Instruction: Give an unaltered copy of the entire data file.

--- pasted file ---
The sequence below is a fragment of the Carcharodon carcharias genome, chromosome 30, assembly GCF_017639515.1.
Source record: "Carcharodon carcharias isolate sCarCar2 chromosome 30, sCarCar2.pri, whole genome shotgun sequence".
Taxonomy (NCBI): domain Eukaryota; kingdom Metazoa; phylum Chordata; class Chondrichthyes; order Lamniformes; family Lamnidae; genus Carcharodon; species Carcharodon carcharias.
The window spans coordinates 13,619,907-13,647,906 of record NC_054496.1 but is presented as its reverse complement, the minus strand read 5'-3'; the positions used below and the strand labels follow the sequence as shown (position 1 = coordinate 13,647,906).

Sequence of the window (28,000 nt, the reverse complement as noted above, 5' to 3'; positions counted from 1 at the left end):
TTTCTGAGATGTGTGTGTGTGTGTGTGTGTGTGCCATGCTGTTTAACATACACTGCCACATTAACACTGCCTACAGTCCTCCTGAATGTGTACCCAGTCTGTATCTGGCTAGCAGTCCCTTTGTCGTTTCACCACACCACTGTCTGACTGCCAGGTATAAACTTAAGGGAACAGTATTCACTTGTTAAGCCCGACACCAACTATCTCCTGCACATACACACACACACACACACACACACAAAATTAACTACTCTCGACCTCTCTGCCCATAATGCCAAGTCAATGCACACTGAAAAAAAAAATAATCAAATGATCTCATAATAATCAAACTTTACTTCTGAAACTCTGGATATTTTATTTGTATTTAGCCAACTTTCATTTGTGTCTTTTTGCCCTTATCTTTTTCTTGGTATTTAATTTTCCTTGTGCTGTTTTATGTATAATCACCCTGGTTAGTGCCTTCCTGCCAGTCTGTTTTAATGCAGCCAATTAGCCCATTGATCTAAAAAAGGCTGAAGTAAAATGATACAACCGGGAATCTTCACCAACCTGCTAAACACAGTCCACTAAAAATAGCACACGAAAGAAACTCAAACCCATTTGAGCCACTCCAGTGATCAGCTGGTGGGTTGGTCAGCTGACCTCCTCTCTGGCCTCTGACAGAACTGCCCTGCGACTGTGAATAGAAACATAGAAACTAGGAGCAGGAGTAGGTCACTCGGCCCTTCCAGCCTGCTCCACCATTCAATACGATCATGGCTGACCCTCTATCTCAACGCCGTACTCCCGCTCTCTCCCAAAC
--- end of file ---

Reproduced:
The sequence below is a fragment of the Carcharodon carcharias genome, chromosome 30, assembly GCF_017639515.1.
Source record: "Carcharodon carcharias isolate sCarCar2 chromosome 30, sCarCar2.pri, whole genome shotgun sequence".
Taxonomy (NCBI): domain Eukaryota; kingdom Metazoa; phylum Chordata; class Chondrichthyes; order Lamniformes; family Lamnidae; genus Carcharodon; species Carcharodon carcharias.
The window spans coordinates 13,619,907-13,647,906 of record NC_054496.1 but is presented as its reverse complement, the minus strand read 5'-3'; the positions used below and the strand labels follow the sequence as shown (position 1 = coordinate 13,647,906).

Sequence of the window (28,000 nt, the reverse complement as noted above, 5' to 3'; positions counted from 1 at the left end):
TTTCTGAGATGTGTGTGTGTGTGTGTGTGTGTGCCATGCTGTTTAACATACACTGCCACATTAACACTGCCTACAGTCCTCCTGAATGTGTACCCAGTCTGTATCTGGCTAGCAGTCCCTTTGTCGTTTCACCACACCACTGTCTGACTGCCAGGTATAAACTTAAGGGAACAGTATTCACTTGTTAAGCCCGACACCAACTATCTCCTGCACATACACACACACACACACACACACACAAAATTAACTACTCTCGACCTCTCTGCCCATAATGCCAAGTCAATGCACACTGAAAAAAAAAATAATCAAATGATCTCATAATAATCAAACTTTACTTCTGAAACTCTGGATATTTTATTTGTATTTAGCCAACTTTCATTTGTGTCTTTTTGCCCTTATCTTTTTCTTGGTATTTAATTTTCCTTGTGCTGTTTTATGTATAATCACCCTGGTTAGTGCCTTCCTGCCAGTCTGTTTTAATGCAGCCAATTAGCCCATTGATCTAAAAAAGGCTGAAGTAAAATGATACAACCGGGAATCTTCACCAACCTGCTAAACACAGTCCACTAAAAATAGCACACGAAAGAAACTCAAACCCATTTGAGCCACTCCAGTGATCAGCTGGTGGGTTGGTCAGCTGACCTCCTCTCTGGCCTCTGACAGAACTGCCCTGCGACTGTGAATAGAAACATAGAAACTAGGAGCAGGAGTAGGTCACTCGGCCCTTCCAGCCTGCTCCACCATTCAATACGATCATGGCTGACCCTCTATCTCAACGCCGTACTCCCGCTCTCTCCCAAAC